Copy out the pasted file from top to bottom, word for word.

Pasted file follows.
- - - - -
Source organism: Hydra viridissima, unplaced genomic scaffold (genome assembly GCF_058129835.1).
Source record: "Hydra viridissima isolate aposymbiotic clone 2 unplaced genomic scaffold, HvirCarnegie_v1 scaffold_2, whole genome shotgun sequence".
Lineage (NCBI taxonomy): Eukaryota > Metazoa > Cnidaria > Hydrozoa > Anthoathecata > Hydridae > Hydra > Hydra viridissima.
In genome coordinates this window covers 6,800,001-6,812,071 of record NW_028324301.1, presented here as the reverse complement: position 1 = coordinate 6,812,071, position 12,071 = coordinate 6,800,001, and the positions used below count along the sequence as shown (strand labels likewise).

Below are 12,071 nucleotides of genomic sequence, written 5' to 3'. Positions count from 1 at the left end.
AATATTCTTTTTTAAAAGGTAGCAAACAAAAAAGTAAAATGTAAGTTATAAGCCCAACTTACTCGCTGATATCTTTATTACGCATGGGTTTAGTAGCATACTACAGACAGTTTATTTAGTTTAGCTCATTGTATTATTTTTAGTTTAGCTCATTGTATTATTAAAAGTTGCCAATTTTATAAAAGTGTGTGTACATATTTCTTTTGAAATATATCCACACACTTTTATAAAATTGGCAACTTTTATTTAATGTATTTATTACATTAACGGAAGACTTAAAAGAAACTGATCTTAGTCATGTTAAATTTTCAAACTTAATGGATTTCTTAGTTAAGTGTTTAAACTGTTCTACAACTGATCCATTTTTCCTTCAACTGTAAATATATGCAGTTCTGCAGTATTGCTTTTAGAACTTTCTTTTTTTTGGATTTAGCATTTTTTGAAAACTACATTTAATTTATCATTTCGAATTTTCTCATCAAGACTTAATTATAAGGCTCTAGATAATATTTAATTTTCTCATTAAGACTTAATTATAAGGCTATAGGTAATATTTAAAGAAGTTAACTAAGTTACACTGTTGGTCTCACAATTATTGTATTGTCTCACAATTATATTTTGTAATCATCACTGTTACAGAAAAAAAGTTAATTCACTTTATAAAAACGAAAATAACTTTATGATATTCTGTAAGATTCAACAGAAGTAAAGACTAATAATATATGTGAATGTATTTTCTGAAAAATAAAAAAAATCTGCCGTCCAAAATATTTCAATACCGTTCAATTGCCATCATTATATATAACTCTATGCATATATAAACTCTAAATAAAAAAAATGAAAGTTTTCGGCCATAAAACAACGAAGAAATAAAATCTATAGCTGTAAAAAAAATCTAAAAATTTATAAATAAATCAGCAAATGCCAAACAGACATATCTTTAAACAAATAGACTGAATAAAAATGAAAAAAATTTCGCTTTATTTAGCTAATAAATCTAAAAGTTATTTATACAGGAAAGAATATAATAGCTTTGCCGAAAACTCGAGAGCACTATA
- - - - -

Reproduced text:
Source organism: Hydra viridissima, unplaced genomic scaffold (genome assembly GCF_058129835.1).
Source record: "Hydra viridissima isolate aposymbiotic clone 2 unplaced genomic scaffold, HvirCarnegie_v1 scaffold_2, whole genome shotgun sequence".
Lineage (NCBI taxonomy): Eukaryota > Metazoa > Cnidaria > Hydrozoa > Anthoathecata > Hydridae > Hydra > Hydra viridissima.
In genome coordinates this window covers 6,800,001-6,812,071 of record NW_028324301.1, presented here as the reverse complement: position 1 = coordinate 6,812,071, position 12,071 = coordinate 6,800,001, and the positions used below count along the sequence as shown (strand labels likewise).

Below are 12,071 nucleotides of genomic sequence, written 5' to 3'. Positions count from 1 at the left end.
AATATTCTTTTTTAAAAGGTAGCAAACAAAAAAGTAAAATGTAAGTTATAAGCCCAACTTACTCGCTGATATCTTTATTACGCATGGGTTTAGTAGCATACTACAGACAGTTTATTTAGTTTAGCTCATTGTATTATTTTTAGTTTAGCTCATTGTATTATTAAAAGTTGCCAATTTTATAAAAGTGTGTGTACATATTTCTTTTGAAATATATCCACACACTTTTATAAAATTGGCAACTTTTATTTAATGTATTTATTACATTAACGGAAGACTTAAAAGAAACTGATCTTAGTCATGTTAAATTTTCAAACTTAATGGATTTCTTAGTTAAGTGTTTAAACTGTTCTACAACTGATCCATTTTTCCTTCAACTGTAAATATATGCAGTTCTGCAGTATTGCTTTTAGAACTTTCTTTTTTTTGGATTTAGCATTTTTTGAAAACTACATTTAATTTATCATTTCGAATTTTCTCATCAAGACTTAATTATAAGGCTCTAGATAATATTTAATTTTCTCATTAAGACTTAATTATAAGGCTATAGGTAATATTTAAAGAAGTTAACTAAGTTACACTGTTGGTCTCACAATTATTGTATTGTCTCACAATTATATTTTGTAATCATCACTGTTACAGAAAAAAAGTTAATTCACTTTATAAAAACGAAAATAACTTTATGATATTCTGTAAGATTCAACAGAAGTAAAGACTAATAATATATGTGAATGTATTTTCTGAAAAATAAAAAAAATCTGCCGTCCAAAATATTTCAATACCGTTCAATTGCCATCATTATATATAACTCTATGCATATATAAACTCTAAATAAAAAAAATGAAAGTTTTCGGCCATAAAACAACGAAGAAATAAAATCTATAGCTGTAAAAAAAATCTAAAAATTTATAAATAAATCAGCAAATGCCAAACAGACATATCTTTAAACAAATAGACTGAATAAAAATGAAAAAAATTTCGCTTTATTTAGCTAATAAATCTAAAAGTTATTTATACAGGAAAGAATATAATAGCTTTGCCGAAAACTCGAGAGCACTATA